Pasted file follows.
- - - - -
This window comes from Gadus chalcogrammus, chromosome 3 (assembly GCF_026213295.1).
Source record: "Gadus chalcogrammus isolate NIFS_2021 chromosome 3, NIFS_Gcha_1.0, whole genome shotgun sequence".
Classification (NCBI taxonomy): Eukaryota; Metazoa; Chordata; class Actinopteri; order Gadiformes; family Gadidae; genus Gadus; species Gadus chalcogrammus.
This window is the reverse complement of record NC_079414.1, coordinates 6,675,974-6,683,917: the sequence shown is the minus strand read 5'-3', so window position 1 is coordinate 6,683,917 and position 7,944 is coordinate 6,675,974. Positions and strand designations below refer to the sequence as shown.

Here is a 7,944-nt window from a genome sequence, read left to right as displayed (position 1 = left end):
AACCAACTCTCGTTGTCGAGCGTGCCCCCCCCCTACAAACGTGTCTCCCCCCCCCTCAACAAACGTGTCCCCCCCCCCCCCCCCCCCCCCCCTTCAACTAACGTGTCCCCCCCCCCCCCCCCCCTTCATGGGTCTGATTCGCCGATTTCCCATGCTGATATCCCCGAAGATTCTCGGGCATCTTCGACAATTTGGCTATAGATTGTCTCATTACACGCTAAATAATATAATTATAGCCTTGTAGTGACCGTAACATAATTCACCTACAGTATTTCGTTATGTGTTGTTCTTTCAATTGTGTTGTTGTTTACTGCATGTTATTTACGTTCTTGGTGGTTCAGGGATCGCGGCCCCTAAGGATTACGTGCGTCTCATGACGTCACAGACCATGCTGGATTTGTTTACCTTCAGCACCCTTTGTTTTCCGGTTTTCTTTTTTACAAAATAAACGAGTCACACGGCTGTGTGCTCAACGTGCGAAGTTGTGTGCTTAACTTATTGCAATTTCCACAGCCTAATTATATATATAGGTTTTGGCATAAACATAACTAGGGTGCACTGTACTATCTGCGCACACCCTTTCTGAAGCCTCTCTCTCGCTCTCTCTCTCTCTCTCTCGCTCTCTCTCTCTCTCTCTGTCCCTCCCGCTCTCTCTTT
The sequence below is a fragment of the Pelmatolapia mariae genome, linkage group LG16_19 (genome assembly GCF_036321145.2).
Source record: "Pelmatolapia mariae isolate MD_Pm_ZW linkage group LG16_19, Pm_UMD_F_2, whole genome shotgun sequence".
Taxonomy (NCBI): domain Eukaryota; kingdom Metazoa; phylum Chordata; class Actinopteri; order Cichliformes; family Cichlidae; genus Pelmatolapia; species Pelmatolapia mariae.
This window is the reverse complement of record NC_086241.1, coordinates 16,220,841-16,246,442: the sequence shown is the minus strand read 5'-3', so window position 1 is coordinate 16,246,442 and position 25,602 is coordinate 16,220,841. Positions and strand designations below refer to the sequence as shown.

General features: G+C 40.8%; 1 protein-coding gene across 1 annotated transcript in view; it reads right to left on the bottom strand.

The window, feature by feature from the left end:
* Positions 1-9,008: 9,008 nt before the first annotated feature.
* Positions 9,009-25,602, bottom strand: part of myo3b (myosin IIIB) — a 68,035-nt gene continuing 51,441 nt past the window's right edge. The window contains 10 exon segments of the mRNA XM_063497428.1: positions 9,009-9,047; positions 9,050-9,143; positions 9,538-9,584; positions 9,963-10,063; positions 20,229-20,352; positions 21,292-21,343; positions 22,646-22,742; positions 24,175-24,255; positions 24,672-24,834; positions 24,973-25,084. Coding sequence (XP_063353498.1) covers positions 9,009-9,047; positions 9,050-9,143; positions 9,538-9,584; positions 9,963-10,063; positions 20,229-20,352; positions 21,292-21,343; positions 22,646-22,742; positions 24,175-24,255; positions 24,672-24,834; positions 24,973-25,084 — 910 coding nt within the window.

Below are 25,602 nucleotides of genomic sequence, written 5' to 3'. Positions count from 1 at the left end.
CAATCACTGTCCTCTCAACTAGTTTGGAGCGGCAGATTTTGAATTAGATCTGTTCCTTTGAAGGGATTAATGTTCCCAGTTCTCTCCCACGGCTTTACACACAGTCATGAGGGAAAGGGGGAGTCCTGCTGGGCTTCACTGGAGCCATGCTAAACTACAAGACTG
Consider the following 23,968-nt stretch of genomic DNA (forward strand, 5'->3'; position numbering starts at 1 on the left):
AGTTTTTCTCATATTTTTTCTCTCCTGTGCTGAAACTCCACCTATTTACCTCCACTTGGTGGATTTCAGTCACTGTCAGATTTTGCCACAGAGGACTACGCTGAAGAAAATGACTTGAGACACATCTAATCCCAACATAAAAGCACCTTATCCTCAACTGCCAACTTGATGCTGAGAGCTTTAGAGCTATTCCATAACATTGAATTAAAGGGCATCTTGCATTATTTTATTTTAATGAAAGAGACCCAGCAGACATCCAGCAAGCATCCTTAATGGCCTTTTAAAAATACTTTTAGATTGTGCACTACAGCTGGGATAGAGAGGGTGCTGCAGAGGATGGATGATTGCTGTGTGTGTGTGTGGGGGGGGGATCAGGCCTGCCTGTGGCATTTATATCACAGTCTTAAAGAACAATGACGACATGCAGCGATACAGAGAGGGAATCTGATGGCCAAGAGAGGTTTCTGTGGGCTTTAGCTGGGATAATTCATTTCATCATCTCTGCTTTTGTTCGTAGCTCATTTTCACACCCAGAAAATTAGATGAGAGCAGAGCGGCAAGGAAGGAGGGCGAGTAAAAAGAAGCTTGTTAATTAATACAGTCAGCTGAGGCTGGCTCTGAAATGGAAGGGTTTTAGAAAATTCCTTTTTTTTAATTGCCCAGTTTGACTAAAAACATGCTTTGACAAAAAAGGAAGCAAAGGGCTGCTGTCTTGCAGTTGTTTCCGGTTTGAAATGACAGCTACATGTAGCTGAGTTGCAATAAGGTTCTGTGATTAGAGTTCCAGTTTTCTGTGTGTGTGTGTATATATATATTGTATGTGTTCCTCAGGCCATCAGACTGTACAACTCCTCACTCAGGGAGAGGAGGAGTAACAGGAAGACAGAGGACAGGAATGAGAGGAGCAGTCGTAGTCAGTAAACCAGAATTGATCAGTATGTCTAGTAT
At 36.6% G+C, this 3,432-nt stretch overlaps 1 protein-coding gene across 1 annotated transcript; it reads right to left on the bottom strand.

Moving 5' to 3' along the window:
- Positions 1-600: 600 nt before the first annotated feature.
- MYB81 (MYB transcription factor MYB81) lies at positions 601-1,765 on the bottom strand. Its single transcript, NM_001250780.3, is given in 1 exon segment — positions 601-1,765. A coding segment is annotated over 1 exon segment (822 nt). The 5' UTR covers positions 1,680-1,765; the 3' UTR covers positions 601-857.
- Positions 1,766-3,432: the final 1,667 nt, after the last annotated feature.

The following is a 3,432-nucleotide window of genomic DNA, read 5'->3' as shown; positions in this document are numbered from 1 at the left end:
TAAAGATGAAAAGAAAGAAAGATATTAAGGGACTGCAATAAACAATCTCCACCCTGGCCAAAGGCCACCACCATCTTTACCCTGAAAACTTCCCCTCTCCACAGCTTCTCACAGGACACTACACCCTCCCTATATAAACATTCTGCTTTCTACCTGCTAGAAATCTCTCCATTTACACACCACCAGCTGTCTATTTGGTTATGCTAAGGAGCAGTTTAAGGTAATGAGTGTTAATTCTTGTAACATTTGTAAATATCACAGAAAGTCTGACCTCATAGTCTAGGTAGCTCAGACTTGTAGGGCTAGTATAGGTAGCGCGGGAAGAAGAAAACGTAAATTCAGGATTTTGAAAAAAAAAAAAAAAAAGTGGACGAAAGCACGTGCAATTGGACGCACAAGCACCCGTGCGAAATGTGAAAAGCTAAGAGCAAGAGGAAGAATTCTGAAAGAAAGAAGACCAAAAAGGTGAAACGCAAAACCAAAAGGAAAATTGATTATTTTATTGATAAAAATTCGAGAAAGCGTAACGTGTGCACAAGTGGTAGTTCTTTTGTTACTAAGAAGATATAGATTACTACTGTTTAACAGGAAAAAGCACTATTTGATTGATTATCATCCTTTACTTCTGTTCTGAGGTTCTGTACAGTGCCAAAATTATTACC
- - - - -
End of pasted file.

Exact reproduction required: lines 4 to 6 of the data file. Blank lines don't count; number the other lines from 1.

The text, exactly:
This window is the reverse complement of record NC_079414.1, coordinates 6,675,974-6,683,917: the sequence shown is the minus strand read 5'-3', so window position 1 is coordinate 6,683,917 and position 7,944 is coordinate 6,675,974. Positions and strand designations below refer to the sequence as shown.

Here is a 7,944-nt window from a genome sequence, read left to right as displayed (position 1 = left end):
AACCAACTCTCGTTGTCGAGCGTGCCCCCCCCCTACAAACGTGTCTCCCCCCCCCTCAACAAACGTGTCCCCCCCCCCCCCCCCCCCCCCCCTTCAACTAACGTGTCCCCCCCCCCCCCCCCCCTTCATGGGTCTGATTCGCCGATTTCCCATGCTGATATCCCCGAAGATTCTCGGGCATCTTCGACAATTTGGCTATAGATTGTCTCATTACACGCTAAATAATATAATTATAGCCTTGTAGTGACCGTAACATAATTCACCTACAGTATTTCGTTATGTGTTGTTCTTTCAATTGTGTTGTTGTTTACTGCATGTTATTTACGTTCTTGGTGGTTCAGGGATCGCGGCCCCTAAGGATTACGTGCGTCTCATGACGTCACAGACCATGCTGGATTTGTTTACCTTCAGCACCCTTTGTTTTCCGGTTTTCTTTTTTACAAAATAAACGAGTCACACGGCTGTGTGCTCAACGTGCGAAGTTGTGTGCTTAACTTATTGCAATTTCCACAGCCTAATTATATATATAGGTTTTGGCATAAACATAACTAGGGTGCACTGTACTATCTGCGCACACCCTTTCTGAAGCCTCTCTCTCGCTCTCTCTCTCTCTCTCTCGCTCTCTCTCTCTCTCTCTGTCCCTCCCGCTCTCTCTTT